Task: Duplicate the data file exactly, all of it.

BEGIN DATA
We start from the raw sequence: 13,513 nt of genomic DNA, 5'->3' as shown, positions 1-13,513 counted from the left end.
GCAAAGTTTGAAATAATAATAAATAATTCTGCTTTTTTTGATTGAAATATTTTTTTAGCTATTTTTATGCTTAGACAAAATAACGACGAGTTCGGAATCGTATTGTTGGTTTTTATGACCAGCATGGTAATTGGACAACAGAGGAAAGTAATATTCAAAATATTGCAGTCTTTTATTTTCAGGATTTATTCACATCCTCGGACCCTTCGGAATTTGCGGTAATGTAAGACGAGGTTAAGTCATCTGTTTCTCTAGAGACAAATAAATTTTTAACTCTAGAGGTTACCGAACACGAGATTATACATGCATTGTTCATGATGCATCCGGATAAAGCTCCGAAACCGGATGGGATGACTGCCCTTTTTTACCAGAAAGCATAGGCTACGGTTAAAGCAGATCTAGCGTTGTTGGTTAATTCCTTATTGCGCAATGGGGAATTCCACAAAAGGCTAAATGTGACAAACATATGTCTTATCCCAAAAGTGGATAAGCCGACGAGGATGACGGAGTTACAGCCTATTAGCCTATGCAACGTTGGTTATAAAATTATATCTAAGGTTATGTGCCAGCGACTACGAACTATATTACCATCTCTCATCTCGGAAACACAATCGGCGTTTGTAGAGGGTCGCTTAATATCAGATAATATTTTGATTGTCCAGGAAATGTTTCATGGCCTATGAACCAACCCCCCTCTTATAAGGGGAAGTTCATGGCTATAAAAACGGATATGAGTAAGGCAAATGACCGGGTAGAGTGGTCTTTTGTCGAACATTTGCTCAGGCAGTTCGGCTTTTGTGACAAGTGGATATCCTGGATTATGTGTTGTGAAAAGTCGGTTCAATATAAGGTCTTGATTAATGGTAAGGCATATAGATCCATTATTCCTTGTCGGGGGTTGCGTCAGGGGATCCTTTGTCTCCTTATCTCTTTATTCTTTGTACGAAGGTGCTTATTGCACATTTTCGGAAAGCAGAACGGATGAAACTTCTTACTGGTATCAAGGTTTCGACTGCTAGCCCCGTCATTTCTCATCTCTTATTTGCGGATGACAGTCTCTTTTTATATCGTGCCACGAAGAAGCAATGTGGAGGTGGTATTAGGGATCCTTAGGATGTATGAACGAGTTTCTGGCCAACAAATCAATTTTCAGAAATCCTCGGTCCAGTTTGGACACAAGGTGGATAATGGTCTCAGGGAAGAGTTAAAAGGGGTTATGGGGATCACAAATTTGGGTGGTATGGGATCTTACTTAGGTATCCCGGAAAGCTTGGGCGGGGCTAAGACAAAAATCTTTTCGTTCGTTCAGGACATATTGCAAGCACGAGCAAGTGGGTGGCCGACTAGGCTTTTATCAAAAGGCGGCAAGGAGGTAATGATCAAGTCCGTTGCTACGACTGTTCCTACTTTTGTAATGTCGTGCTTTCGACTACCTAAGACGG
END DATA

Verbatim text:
We start from the raw sequence: 13,513 nt of genomic DNA, 5'->3' as shown, positions 1-13,513 counted from the left end.
GCAAAGTTTGAAATAATAATAAATAATTCTGCTTTTTTTGATTGAAATATTTTTTTAGCTATTTTTATGCTTAGACAAAATAACGACGAGTTCGGAATCGTATTGTTGGTTTTTATGACCAGCATGGTAATTGGACAACAGAGGAAAGTAATATTCAAAATATTGCAGTCTTTTATTTTCAGGATTTATTCACATCCTCGGACCCTTCGGAATTTGCGGTAATGTAAGACGAGGTTAAGTCATCTGTTTCTCTAGAGACAAATAAATTTTTAACTCTAGAGGTTACCGAACACGAGATTATACATGCATTGTTCATGATGCATCCGGATAAAGCTCCGAAACCGGATGGGATGACTGCCCTTTTTTACCAGAAAGCATAGGCTACGGTTAAAGCAGATCTAGCGTTGTTGGTTAATTCCTTATTGCGCAATGGGGAATTCCACAAAAGGCTAAATGTGACAAACATATGTCTTATCCCAAAAGTGGATAAGCCGACGAGGATGACGGAGTTACAGCCTATTAGCCTATGCAACGTTGGTTATAAAATTATATCTAAGGTTATGTGCCAGCGACTACGAACTATATTACCATCTCTCATCTCGGAAACACAATCGGCGTTTGTAGAGGGTCGCTTAATATCAGATAATATTTTGATTGTCCAGGAAATGTTTCATGGCCTATGAACCAACCCCCCTCTTATAAGGGGAAGTTCATGGCTATAAAAACGGATATGAGTAAGGCAAATGACCGGGTAGAGTGGTCTTTTGTCGAACATTTGCTCAGGCAGTTCGGCTTTTGTGACAAGTGGATATCCTGGATTATGTGTTGTGAAAAGTCGGTTCAATATAAGGTCTTGATTAATGGTAAGGCATATAGATCCATTATTCCTTGTCGGGGGTTGCGTCAGGGGATCCTTTGTCTCCTTATCTCTTTATTCTTTGTACGAAGGTGCTTATTGCACATTTTCGGAAAGCAGAACGGATGAAACTTCTTACTGGTATCAAGGTTTCGACTGCTAGCCCCGTCATTTCTCATCTCTTATTTGCGGATGACAGTCTCTTTTTATATCGTGCCACGAAGAAGCAATGTGGAGGTGGTATTAGGGATCCTTAGGATGTATGAACGAGTTTCTGGCCAACAAATCAATTTTCAGAAATCCTCGGTCCAGTTTGGACACAAGGTGGATAATGGTCTCAGGGAAGAGTTAAAAGGGGTTATGGGGATCACAAATTTGGGTGGTATGGGATCTTACTTAGGTATCCCGGAAAGCTTGGGCGGGGCTAAGACAAAAATCTTTTCGTTCGTTCAGGACATATTGCAAGCACGAGCAAGTGGGTGGCCGACTAGGCTTTTATCAAAAGGCGGCAAGGAGGTAATGATCAAGTCCGTTGCTACGACTGTTCCTACTTTTGTAATGTCGTGCTTTCGACTACCTAAGACGG